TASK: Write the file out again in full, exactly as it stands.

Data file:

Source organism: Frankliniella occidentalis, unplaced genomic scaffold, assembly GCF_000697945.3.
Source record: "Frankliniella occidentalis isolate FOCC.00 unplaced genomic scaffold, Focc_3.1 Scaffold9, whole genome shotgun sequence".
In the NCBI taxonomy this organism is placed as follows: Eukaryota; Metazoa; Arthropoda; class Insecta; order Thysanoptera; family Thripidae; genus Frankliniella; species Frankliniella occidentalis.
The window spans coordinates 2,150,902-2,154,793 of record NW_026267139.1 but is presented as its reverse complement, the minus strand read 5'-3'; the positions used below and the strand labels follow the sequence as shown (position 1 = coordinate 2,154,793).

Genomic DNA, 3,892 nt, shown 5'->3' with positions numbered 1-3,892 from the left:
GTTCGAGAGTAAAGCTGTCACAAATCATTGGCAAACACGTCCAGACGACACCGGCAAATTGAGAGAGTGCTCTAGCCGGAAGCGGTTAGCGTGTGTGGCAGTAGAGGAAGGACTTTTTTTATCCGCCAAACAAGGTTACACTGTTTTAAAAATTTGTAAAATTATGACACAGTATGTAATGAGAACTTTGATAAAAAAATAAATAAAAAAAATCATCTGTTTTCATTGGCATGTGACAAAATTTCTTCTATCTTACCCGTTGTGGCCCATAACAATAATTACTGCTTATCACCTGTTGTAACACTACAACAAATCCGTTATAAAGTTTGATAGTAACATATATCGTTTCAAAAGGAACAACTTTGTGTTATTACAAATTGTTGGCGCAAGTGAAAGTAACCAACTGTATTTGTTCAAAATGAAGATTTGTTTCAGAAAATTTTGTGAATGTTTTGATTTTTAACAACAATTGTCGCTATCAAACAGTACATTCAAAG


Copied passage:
Source organism: Frankliniella occidentalis, unplaced genomic scaffold, assembly GCF_000697945.3.
Source record: "Frankliniella occidentalis isolate FOCC.00 unplaced genomic scaffold, Focc_3.1 Scaffold9, whole genome shotgun sequence".
In the NCBI taxonomy this organism is placed as follows: Eukaryota; Metazoa; Arthropoda; class Insecta; order Thysanoptera; family Thripidae; genus Frankliniella; species Frankliniella occidentalis.
The window spans coordinates 2,150,902-2,154,793 of record NW_026267139.1 but is presented as its reverse complement, the minus strand read 5'-3'; the positions used below and the strand labels follow the sequence as shown (position 1 = coordinate 2,154,793).

Genomic DNA, 3,892 nt, shown 5'->3' with positions numbered 1-3,892 from the left:
GTTCGAGAGTAAAGCTGTCACAAATCATTGGCAAACACGTCCAGACGACACCGGCAAATTGAGAGAGTGCTCTAGCCGGAAGCGGTTAGCGTGTGTGGCAGTAGAGGAAGGACTTTTTTTATCCGCCAAACAAGGTTACACTGTTTTAAAAATTTGTAAAATTATGACACAGTATGTAATGAGAACTTTGATAAAAAAATAAATAAAAAAAATCATCTGTTTTCATTGGCATGTGACAAAATTTCTTCTATCTTACCCGTTGTGGCCCATAACAATAATTACTGCTTATCACCTGTTGTAACACTACAACAAATCCGTTATAAAGTTTGATAGTAACATATATCGTTTCAAAAGGAACAACTTTGTGTTATTACAAATTGTTGGCGCAAGTGAAAGTAACCAACTGTATTTGTTCAAAATGAAGATTTGTTTCAGAAAATTTTGTGAATGTTTTGATTTTTAACAACAATTGTCGCTATCAAACAGTACATTCAAAG